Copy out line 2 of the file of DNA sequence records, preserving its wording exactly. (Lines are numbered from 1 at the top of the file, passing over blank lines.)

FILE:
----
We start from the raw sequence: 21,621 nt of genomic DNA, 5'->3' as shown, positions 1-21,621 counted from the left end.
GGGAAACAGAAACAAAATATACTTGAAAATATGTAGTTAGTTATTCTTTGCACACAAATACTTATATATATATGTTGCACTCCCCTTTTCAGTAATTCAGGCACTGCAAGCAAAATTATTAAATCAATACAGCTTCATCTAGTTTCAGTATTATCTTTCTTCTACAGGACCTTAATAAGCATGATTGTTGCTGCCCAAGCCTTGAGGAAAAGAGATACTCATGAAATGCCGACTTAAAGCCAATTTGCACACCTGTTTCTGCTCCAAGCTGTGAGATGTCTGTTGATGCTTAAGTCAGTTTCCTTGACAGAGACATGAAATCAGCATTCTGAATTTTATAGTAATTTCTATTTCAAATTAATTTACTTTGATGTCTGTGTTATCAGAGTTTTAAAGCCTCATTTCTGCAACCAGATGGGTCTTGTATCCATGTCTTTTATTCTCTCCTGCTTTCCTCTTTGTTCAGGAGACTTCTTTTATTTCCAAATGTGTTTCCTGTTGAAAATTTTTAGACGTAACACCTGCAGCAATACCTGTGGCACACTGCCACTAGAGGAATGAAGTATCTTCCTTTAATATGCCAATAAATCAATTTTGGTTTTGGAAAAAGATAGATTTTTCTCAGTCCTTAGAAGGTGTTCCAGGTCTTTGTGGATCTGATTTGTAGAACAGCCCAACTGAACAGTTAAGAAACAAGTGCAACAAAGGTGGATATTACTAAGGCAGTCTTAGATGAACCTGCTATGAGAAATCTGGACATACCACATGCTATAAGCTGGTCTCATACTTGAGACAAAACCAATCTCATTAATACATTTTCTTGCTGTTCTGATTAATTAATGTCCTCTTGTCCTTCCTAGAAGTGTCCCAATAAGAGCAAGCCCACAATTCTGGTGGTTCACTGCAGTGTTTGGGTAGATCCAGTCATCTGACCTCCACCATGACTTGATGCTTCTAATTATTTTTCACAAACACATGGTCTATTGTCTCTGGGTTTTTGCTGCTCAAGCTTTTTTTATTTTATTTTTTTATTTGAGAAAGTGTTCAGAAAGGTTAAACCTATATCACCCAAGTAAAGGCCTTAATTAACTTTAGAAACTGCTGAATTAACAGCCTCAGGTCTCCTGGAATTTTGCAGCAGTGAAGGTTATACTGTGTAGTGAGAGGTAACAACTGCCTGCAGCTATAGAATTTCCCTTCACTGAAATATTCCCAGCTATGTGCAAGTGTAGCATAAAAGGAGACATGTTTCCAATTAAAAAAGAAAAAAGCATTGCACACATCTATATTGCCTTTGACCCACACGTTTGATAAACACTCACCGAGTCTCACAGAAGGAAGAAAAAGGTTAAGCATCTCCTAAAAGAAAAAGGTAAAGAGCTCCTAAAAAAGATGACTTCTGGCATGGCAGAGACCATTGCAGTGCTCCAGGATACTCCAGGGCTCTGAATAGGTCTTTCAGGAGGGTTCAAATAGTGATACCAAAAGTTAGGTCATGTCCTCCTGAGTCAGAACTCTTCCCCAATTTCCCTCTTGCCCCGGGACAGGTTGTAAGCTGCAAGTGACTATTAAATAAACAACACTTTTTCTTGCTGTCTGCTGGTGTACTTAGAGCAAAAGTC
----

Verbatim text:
GGGAAACAGAAACAAAATATACTTGAAAATATGTAGTTAGTTATTCTTTGCACACAAATACTTATATATATATGTTGCACTCCCCTTTTCAGTAATTCAGGCACTGCAAGCAAAATTATTAAATCAATACAGCTTCATCTAGTTTCAGTATTATCTTTCTTCTACAGGACCTTAATAAGCATGATTGTTGCTGCCCAAGCCTTGAGGAAAAGAGATACTCATGAAATGCCGACTTAAAGCCAATTTGCACACCTGTTTCTGCTCCAAGCTGTGAGATGTCTGTTGATGCTTAAGTCAGTTTCCTTGACAGAGACATGAAATCAGCATTCTGAATTTTATAGTAATTTCTATTTCAAATTAATTTACTTTGATGTCTGTGTTATCAGAGTTTTAAAGCCTCATTTCTGCAACCAGATGGGTCTTGTATCCATGTCTTTTATTCTCTCCTGCTTTCCTCTTTGTTCAGGAGACTTCTTTTATTTCCAAATGTGTTTCCTGTTGAAAATTTTTAGACGTAACACCTGCAGCAATACCTGTGGCACACTGCCACTAGAGGAATGAAGTATCTTCCTTTAATATGCCAATAAATCAATTTTGGTTTTGGAAAAAGATAGATTTTTCTCAGTCCTTAGAAGGTGTTCCAGGTCTTTGTGGATCTGATTTGTAGAACAGCCCAACTGAACAGTTAAGAAACAAGTGCAACAAAGGTGGATATTACTAAGGCAGTCTTAGATGAACCTGCTATGAGAAATCTGGACATACCACATGCTATAAGCTGGTCTCATACTTGAGACAAAACCAATCTCATTAATACATTTTCTTGCTGTTCTGATTAATTAATGTCCTCTTGTCCTTCCTAGAAGTGTCCCAATAAGAGCAAGCCCACAATTCTGGTGGTTCACTGCAGTGTTTGGGTAGATCCAGTCATCTGACCTCCACCATGACTTGATGCTTCTAATTATTTTTCACAAACACATGGTCTATTGTCTCTGGGTTTTTGCTGCTCAAGCTTTTTTTATTTTATTTTTTTATTTGAGAAAGTGTTCAGAAAGGTTAAACCTATATCACCCAAGTAAAGGCCTTAATTAACTTTAGAAACTGCTGAATTAACAGCCTCAGGTCTCCTGGAATTTTGCAGCAGTGAAGGTTATACTGTGTAGTGAGAGGTAACAACTGCCTGCAGCTATAGAATTTCCCTTCACTGAAATATTCCCAGCTATGTGCAAGTGTAGCATAAAAGGAGACATGTTTCCAATTAAAAAAGAAAAAAGCATTGCACACATCTATATTGCCTTTGACCCACACGTTTGATAAACACTCACCGAGTCTCACAGAAGGAAGAAAAAGGTTAAGCATCTCCTAAAAGAAAAAGGTAAAGAGCTCCTAAAAAAGATGACTTCTGGCATGGCAGAGACCATTGCAGTGCTCCAGGATACTCCAGGGCTCTGAATAGGTCTTTCAGGAGGGTTCAAATAGTGATACCAAAAGTTAGGTCATGTCCTCCTGAGTCAGAACTCTTCCCCAATTTCCCTCTTGCCCCGGGACAGGTTGTAAGCTGCAAGTGACTATTAAATAAACAACACTTTTTCTTGCTGTCTGCTGGTGTACTTAGAGCAAAAGTC